After this confusing segment is displayed, LTOB allows Sami Awad to provide misleading testimony. He states:

As a Palestinian, I would say that it is not correct to justify and excuse such acts of violence. But it’s also not right to label an entire Palestinian community as terrorist.

Awad then goes on to say the PLO is made up of different factio
ns that each have their own military wings which are sponsored by “some countries.” He then states, “The Palestinian community that lives in the West Bank and Gaza was not involved in these acts of violence.”

This is very misleading. While many international attacks were perpetrated by PLO terrorists living in Jordan, Lebanon, and Syria during the 1960s and 70s, many terror attacks were perpetrated by Palestinians from the West Bank and the Gaza Strip during this time.

For example, on November 22, 1968, Palestinian terrorists killed 12 people and injured another 55 in a bombing of Jerusalem’s Mahanah Yehuda Market. In February of the following year, another bomb injured 29 Israelis at Hebrew University.

Then there is the Zion Square Bombing attack that took place in the center of Jerusalem on July 4, 1975. This bombing, perpetrated by two members from the PLO who lived in the West Bank, killed 13 people, including two children and injured 72. The bomb was left in a refrigerator in a neighborhood filled with people doing their shopping for the upcoming sabbath. For LTOB to allow Awad to mislead his audience in such a manner is irresponsible.

  1. LTOB omits important information about how the First Intifada began.

Ahmad Al Azzeh reports that the First Intifada began when “in one incident a few Palestinians were killed by a settler in Gaza. Then it was kind of a revolution.”

No details about the “incident” are provided to the viewers, leaving them to conclude that the incident that started the uprising was an act of political violence perpetrated by an Israeli. In fact, the “incident” that resulted in the deaths of the Palestinians was not an act of intentional violence but a horrible traffic accident in the Gaza Strip.

The accident took place the day after an Israeli businessman, Shlomo Takal, 45 was murdered at a supermarket in Gaza on Dec. 6, 1987. According to a report issued on that day by the Jewish Telegraphic Agency, Takal “was talking to a shopkeeper when he was stabbed from behind in the back of his neck.”

Then on Dec. 7, 1987, an Israeli truck driver crashed into two Palestinian taxis, killing four residents of a refugee camp in the Gaza Strip. Falsely believing that the accident was an attack in revenge for Takal’s murder, Palestinian youths engaged in rioting with firebombs and stones.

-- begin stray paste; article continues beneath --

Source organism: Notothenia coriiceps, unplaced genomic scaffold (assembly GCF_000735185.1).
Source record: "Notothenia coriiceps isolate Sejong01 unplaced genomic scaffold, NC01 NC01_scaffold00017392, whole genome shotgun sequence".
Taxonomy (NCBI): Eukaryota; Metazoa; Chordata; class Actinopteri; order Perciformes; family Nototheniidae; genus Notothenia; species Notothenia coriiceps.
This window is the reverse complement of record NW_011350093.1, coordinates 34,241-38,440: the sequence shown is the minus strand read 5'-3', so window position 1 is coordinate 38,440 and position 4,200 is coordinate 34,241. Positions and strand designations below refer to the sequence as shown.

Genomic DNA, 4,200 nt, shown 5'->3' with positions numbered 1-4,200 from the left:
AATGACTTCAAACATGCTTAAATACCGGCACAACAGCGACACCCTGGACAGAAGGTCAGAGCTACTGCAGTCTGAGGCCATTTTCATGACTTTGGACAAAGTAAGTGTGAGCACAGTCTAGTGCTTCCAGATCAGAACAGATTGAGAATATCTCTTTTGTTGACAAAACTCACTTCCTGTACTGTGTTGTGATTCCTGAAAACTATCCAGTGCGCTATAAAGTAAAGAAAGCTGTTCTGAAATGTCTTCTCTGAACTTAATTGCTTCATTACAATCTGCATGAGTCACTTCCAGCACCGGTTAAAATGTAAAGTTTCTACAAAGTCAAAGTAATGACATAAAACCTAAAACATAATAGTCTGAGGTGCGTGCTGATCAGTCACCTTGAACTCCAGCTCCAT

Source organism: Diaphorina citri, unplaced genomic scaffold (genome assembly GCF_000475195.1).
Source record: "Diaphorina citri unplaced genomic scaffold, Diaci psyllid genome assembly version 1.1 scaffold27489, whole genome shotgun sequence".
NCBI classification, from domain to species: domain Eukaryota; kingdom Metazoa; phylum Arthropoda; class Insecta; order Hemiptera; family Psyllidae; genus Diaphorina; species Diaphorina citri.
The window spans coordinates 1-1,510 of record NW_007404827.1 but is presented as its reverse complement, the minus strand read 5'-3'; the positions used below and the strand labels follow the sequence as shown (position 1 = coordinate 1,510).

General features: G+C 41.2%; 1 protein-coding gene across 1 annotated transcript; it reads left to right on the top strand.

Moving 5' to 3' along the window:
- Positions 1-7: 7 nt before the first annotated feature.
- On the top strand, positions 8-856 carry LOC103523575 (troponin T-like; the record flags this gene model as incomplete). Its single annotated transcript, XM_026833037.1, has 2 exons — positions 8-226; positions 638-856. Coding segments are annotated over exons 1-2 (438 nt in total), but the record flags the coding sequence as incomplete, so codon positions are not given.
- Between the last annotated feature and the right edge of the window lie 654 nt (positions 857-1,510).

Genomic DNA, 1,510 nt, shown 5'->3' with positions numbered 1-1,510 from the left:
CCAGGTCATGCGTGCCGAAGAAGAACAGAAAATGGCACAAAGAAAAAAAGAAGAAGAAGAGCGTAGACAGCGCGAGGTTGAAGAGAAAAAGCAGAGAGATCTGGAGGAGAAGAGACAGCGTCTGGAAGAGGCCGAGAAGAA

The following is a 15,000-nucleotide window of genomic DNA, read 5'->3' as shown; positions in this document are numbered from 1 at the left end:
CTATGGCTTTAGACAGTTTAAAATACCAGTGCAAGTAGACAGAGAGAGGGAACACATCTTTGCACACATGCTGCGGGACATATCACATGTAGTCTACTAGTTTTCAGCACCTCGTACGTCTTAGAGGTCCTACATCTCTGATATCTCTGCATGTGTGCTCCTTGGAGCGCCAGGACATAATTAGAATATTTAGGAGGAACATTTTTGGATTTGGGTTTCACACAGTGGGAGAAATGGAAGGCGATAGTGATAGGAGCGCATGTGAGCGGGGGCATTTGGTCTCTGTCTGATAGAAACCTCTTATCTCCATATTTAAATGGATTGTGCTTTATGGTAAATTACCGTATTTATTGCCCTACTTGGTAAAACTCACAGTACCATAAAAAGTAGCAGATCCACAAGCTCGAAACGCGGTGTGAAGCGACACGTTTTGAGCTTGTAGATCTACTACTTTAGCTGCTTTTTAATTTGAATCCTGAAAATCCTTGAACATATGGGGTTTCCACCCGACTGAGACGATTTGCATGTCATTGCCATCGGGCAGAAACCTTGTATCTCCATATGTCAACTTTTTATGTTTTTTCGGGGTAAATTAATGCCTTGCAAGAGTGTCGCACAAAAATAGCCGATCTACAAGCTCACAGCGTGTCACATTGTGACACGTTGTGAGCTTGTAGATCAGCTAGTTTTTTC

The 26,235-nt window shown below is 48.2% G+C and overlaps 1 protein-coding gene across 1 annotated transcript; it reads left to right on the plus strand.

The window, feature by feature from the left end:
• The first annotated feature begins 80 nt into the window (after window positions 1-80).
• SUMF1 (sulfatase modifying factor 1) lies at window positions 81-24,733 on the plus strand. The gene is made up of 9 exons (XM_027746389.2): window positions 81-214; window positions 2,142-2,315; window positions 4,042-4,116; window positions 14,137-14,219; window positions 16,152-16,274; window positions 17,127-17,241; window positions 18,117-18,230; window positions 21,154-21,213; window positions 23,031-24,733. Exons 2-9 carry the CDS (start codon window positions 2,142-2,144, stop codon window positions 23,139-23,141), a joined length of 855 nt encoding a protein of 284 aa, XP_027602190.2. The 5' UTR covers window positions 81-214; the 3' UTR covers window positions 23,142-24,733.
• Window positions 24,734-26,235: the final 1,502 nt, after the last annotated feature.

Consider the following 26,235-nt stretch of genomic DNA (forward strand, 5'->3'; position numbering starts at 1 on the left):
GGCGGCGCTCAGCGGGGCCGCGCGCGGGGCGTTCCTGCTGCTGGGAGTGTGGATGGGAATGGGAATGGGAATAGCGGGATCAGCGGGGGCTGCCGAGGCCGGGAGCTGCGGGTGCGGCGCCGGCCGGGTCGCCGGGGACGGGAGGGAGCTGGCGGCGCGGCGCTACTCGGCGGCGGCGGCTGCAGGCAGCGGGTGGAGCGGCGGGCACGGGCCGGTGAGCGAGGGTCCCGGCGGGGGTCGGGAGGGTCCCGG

Instead of telling viewers that the First Intifada was precipitated by a tragic accident, LTOB encourages viewers to think it was caused by an intentional act of violence perpetrated by an Israeli settler. This is irresponsible.

  1. LTOB uses Nativity imagery as propaganda device to blacken Israel’s reputation.

Toward the end of the film, director Jim Hanon presents the story of the birth of Sami Awad’s first child in 2002 during a battle in Bethlehem during which Palestinian gunmen took refuge in the Church of the Nativity, where Christians throughout the world memorialize Jesus’ birth.

LTOB juxtaposes the story of Mary and Joseph finding shelter with the baby Jesus in a manger, against a dramatic account of Awad and his wife seeking a place for her to give birth. Israeli security measures in response to Palestinian violence almost prevented the couple from reaching an Israeli hospital. In Hanon’s framing of the story, the fear and uncertainty surrounding the couple’s ultimately successful effort to get into Israel was blamed on Israel instead of Palestinian terrorists who caused the increased security measures.

To encourage viewers to see Israelis as being at fault for the Awads’ difficulties in reaching an Israeli hospital, the film displays a computer animation of Mary and Joseph moving across a concrete section of the security barrier. Viewers simply cannot miss the connection. This image is followed by another animation of the Three Magi offering their gifts to baby Jesus. The message is that Israel hindered the birth of Sami’s son just as the Romans hindered the birth of baby Jesus in Bethlehem 2,000 years ago.

The conflict between Israel and the Palestinians is tragic enough. The use of the Nativity story, replete with computer graphics, to blacken Israel’s reputation is defamatory and indefensible.


The problems with Little Town of Bethlehem are numerous and egregious. Every effort must be made to inform its viewers that it is an unreliable film that offers a distorted and inaccurate view of the Israel-Palestinian conflict.